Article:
• Gabriel A, Shores J, Bernstein B, de Leon J, Kamepalli R, . . . Gupta S. (2009). A clinical review of infected wound treatment with Vacuum Assisted Closure (VAC) therapy: experience and case series. , 6 Suppl 2, 1-25. Over the last decade Vacuum Assisted Closure((R)) (KCI Licensing, Inc., San Antonio, TX) has been established as an effective wound care modality for managing complex acute and chronic wounds. The therapy has been widely adopted by many institutions to treat a variety of wound types. Increasingly, the therapy is being used to manage infected and critically colonized, difficult-to-treat wounds. This growing interest coupled with practitioner uncertainty in using the therapy in the presence of infection prompted the convening of an interprofessional expert advisory panel to determine appropriate use of the different modalities of negative pressure wound therapy (NPWT) as delivered by V.A.C.((R)) Therapy and V.A.C. Instill((R)) with either GranuFoam() or GranuFoam Silver() Dressings. The panel reviewed infected wound treatment methods within the context of evidence-based medicine coupled with experiential insight using V.A.C.((R)) Therapy Systems to manage a variety of infected wounds. The primary objectives of the panel were 1) to exchange state-of-practice evidence, 2) to review and evaluate the strength of existing data, and 3) to develop practice recommendations based on published evidence and clinical experience regarding use of the V.A.C.((R)) Therapy Systems in infected wounds. These recommendations are meant to identify which infected wounds will benefit from the most appropriate V.A.C.((R)) Therapy System modality and provide an infected wound treatment algorithm that may lead to a better understanding of optimal treatment strategies. (10/2009) (link)
  • Gabriel A, Shores J, Bernstein B, de Leon J, Kamepalli R, . . . Gupta S. (2009). A Clinical Review of Infected Wound Treatment with Vacuum Assisted Closure (R) (VAC (R)) Therapy: Experience and Case Series. International Wound Journal, 6, 1-25. Over the last decade Vacuum Assisted Closure (R) (KCI Licensing, Inc., San Antonio, TX) has been established as an effective wound care modality for managing complex acute and chronic wounds. The therapy has been widely adopted by many institutions to treat a variety of wound types. Increasingly, the therapy is being used to manage infected and critically colonized, difficult-to-treat wounds. This growing interest coupled with practitioner uncertainty in using the therapy in the presence of infection prompted the convening of an interprofessional expert advisory panel to determine appropriate use of the different modalities of negative pressure wound therapy (NPWT) as delivered by V.A.C.(R) Therapy and V.A.C. Instill (R) with either GranuFoam (TM) or GranuFoam Silver (TM) Dressings. The panel reviewed infected wound treatment methods within the context of evidence-based medicine coupled with experiential insight using V.A.C.(R) Therapy Systems to manage a variety of infected wounds. The primary objectives of the panel were 1) to exchange state-of-practice evidence, 2) to review and evaluate the strength of existing data, and 3) to develop practice recommendations based on published evidence and clinical experience regarding use of the V.A.C.(R) Therapy Systems in infected wounds. These recommendations are meant to identify which infected wounds will benefit from the most appropriate V.A.C.(R) Therapy System modality and provide an infected wound treatment algorithm that may lead to a better understanding of optimal treatment strategies. (10/2009)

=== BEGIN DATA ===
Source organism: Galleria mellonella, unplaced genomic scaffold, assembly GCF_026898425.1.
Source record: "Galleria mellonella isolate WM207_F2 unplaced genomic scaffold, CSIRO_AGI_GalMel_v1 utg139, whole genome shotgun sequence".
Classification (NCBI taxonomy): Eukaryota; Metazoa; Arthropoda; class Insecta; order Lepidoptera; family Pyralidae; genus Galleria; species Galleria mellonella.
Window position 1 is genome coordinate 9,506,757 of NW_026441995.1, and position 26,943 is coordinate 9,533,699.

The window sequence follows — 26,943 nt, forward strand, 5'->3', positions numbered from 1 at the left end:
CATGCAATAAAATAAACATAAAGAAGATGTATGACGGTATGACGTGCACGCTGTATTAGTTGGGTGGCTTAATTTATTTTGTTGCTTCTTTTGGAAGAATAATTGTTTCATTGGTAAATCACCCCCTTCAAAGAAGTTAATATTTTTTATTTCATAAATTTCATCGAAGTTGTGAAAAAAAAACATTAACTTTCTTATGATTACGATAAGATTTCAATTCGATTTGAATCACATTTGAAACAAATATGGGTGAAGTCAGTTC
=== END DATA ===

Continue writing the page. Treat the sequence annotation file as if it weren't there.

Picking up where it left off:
• Baharestani M, Amjad I, Bookout K, Fleck T, Gabriel A, . . . Gupta S. (2009). VAC (R) Therapy in the management of paediatric wounds: clinical review and experience. International Wound Journal, 6, 1-26. Usage of negative pressure wound therapy (NPWT) in the management of acute and chronic wounds has grown exponentially in the past decade. Hundreds of studies have been published regarding outcomes and methods of therapy used for adult wounds. This treatment is increasingly being used to manage difficult-to-treat paediatric wounds arising from congenital defects, trauma, infection, tumour, burns, pressure ulceration and postsurgical complications in children, although relatively few studies have been aimed at this population. Given the anatomical and physiological differences between adults and children, a multidisciplinary expert advisory panel was convened to determine appropriate use of NPWT with reticulated open cell foam (NPWT/ROCF) as delivered by Vacuum Assisted Closure (R) (V.A.C.(R) Therapy, KCI Licensing, Inc., San Antonio, TX) for the treatment of paediatric wounds. The primary objectives of the expert advisory panel were to exchange state-of-practice information on paediatric wound care, review the published data regarding the use of NPWT/ROCF in paediatric wounds, evaluate the strength of the existing data and establish guidelines on best practices with NPWT/ROCF for the paediatric population. The proposed paediatrics-specific clinical practice guidelines are meant to provide practitioners an evidence base from which decisions could be made regarding the safe and efficacious selection of pressure settings, foam type, dressing change frequency and use of interposing contact layer selections. The guidelines reflect the state of knowledge on effective and appropriate wound care at the time of publication. They are the result of consensus reached by expert advisory panel members based on their individual clinical and published experiences related to the use of NPWT/ROCF in treating paediatric wounds. Best practices are described herein for novice and advanced users of NPWT/ROCF. Recommendations by the expert panel may not be appropriate for use in all circumstances. Decisions to adopt any particular recommendation must be made by the collaborating medical team, including the surgeon and wound care specialist based on available resources, individual patient circumstances and experience with the V.A.C.(R) Therapy System. (08/2009) (link)